I am motivated to develop the outdoor site-specific installation/mosaic/mural pieces because it will open up new options and artistic growth. This means I have to tweak my materials--especially my adhesives--to be weather proof. I'm testing whether the acrylic reflective beads will fade or melt on a little test rock out in the front yard. I'd love to retain the reflective beads but if they can't survive harsh summer conditions, then I need to stick with all glass. I'd love to use the reflective beads as it calls attention to something that's often overlooked and they look really cool at night. Also switching from natural fiber thread to synthetic.
While the outdoor materials test is underway, I'm working on an installation in a bare corner of the basement. "Outgrowth #1" grows out of the corner where the floor and walls meet. I'm using the number e with extra digits weighted to the floor to help me get a natural distribution. The areas higher up the wall that don't have moss pieces will have beaded representations of lichen colonizing the wall. I don't know if I will use a formula to arrange the lichen shapes. When I say "moss" and "lichen" these are obviously scaled-up impressions of those life forms.
This body of work will be easy and cheap to transport and install. Clear silicon is a quick, semi-permanent adhesive for the exterior and some interior installs. It peeled off cleanly from my test rock after curing without a lot of effort. Gorilla tape/tabs for interior installs work great. The components are reusable.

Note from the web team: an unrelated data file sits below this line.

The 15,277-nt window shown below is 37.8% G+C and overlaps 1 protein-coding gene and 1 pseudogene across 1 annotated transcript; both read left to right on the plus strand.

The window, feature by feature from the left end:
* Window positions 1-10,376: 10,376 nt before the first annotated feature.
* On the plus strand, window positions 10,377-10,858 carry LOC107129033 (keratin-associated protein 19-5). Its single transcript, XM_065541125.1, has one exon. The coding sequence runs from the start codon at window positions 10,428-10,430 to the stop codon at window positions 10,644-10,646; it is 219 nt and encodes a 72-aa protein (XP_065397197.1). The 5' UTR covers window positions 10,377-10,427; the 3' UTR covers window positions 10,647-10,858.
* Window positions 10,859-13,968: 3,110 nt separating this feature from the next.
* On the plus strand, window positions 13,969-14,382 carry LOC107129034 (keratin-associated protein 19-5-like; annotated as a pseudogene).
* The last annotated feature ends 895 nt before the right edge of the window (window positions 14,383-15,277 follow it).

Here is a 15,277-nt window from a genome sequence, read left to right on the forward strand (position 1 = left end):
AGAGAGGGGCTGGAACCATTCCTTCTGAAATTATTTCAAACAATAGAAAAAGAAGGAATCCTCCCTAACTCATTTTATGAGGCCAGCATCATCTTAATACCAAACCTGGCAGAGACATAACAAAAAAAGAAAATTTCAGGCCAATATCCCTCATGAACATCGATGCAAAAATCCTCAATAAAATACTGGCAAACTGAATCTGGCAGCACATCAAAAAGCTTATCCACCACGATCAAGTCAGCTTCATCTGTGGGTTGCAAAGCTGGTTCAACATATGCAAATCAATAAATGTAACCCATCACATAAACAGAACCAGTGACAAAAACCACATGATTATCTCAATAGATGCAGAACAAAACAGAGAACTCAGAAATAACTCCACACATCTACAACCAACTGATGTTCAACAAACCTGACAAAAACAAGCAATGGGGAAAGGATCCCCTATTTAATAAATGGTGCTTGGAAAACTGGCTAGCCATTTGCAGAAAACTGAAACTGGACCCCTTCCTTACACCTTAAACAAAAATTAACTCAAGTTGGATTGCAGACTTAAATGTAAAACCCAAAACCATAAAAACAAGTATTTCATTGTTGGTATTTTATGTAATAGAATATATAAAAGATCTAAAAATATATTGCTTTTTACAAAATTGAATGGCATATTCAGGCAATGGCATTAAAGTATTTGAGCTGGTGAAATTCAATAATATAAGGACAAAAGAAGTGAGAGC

Many artists I admire have done corner installations. Dan Flavin, Lynda Benglis, and Olafur Eliasson use them a lot. Out of the images below I identify most with the implied dimensions in Smithson's piece and the organic quality of Benglis'. I adore Dan Flavin's work although my work has emotional content whereas I understand that he insisted his work did not.
Lynda Benglis' use of acrylic foam instead of molten metal surprised me especially as the piece was addressing Carl Andre's work. That choice of material serves to further distinguish the one artist's vision from the other's.
In a month or so, I should be ready to do the installation and take photos. Very excited.
Above: Juicy Sunrise, 2020.
This piece is not about the coronavirus. This post is a half-hearted apology/ stammering explanation for having bad timing.
I got tired last fall of working on glass vases. I wanted to use the same technique I use for them, but on a larger scale with more luminosity. After submitting a Saturn-themed proposal for a mini golf hole in October, I hit on the idea of making the Saturn of the golf hole a disco ball and embellishing it. I got very excited and found someone selling their 20-inch, vintage, slightly damaged disco ball and bought it.
I had a mercury crackle glass vase on hand that I started making woven bead tiles for. This became Blue Sun. I loved the effects I was getting by layering glass and reflective bead woven tiles over mirror. It became Blue Star vase. That piece was a study for a luminous sun that I wanted to make.
Meanwhile, there was going to be a long wait on the golf proposal and I really wanted to embellish a disco ball. It was calling to me from it's enormous box. I had finished Solar Panels a month or two prior, and I wanted another piece that celebrated clean energy sources. It's taking a long time to develop efficient fusion power reactors, and I am impatient. I decided to fulfill a wish by bringing the power of the Sun to Earth. The piece would be optimistic, joyous, and celebratory. I decided to make it a sunrise.